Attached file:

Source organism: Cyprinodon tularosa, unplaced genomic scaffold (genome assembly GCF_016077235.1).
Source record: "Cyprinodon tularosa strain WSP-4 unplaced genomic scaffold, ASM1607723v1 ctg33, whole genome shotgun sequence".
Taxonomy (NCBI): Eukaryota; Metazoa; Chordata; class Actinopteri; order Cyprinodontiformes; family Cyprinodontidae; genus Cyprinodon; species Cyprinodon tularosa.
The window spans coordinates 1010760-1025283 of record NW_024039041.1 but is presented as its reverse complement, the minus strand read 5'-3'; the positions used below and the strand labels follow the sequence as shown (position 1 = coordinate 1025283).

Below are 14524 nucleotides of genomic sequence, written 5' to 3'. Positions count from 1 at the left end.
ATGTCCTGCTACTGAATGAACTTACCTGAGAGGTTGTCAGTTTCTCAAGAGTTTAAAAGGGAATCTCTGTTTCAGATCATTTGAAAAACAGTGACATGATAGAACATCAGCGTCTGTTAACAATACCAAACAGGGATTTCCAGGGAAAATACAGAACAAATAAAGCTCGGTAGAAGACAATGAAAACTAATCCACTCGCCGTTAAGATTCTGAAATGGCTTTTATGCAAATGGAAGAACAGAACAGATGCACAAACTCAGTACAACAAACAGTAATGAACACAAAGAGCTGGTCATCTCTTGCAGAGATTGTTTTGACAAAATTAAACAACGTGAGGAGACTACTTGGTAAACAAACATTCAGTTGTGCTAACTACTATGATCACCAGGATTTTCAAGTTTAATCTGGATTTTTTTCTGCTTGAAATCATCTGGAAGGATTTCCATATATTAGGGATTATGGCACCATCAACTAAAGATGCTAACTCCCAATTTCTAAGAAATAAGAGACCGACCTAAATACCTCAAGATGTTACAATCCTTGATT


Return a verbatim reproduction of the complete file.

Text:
Source organism: Cyprinodon tularosa, unplaced genomic scaffold (genome assembly GCF_016077235.1).
Source record: "Cyprinodon tularosa strain WSP-4 unplaced genomic scaffold, ASM1607723v1 ctg33, whole genome shotgun sequence".
Taxonomy (NCBI): Eukaryota; Metazoa; Chordata; class Actinopteri; order Cyprinodontiformes; family Cyprinodontidae; genus Cyprinodon; species Cyprinodon tularosa.
The window spans coordinates 1010760-1025283 of record NW_024039041.1 but is presented as its reverse complement, the minus strand read 5'-3'; the positions used below and the strand labels follow the sequence as shown (position 1 = coordinate 1025283).

Below are 14524 nucleotides of genomic sequence, written 5' to 3'. Positions count from 1 at the left end.
ATGTCCTGCTACTGAATGAACTTACCTGAGAGGTTGTCAGTTTCTCAAGAGTTTAAAAGGGAATCTCTGTTTCAGATCATTTGAAAAACAGTGACATGATAGAACATCAGCGTCTGTTAACAATACCAAACAGGGATTTCCAGGGAAAATACAGAACAAATAAAGCTCGGTAGAAGACAATGAAAACTAATCCACTCGCCGTTAAGATTCTGAAATGGCTTTTATGCAAATGGAAGAACAGAACAGATGCACAAACTCAGTACAACAAACAGTAATGAACACAAAGAGCTGGTCATCTCTTGCAGAGATTGTTTTGACAAAATTAAACAACGTGAGGAGACTACTTGGTAAACAAACATTCAGTTGTGCTAACTACTATGATCACCAGGATTTTCAAGTTTAATCTGGATTTTTTTCTGCTTGAAATCATCTGGAAGGATTTCCATATATTAGGGATTATGGCACCATCAACTAAAGATGCTAACTCCCAATTTCTAAGAAATAAGAGACCGACCTAAATACCTCAAGATGTTACAATCCTTGATT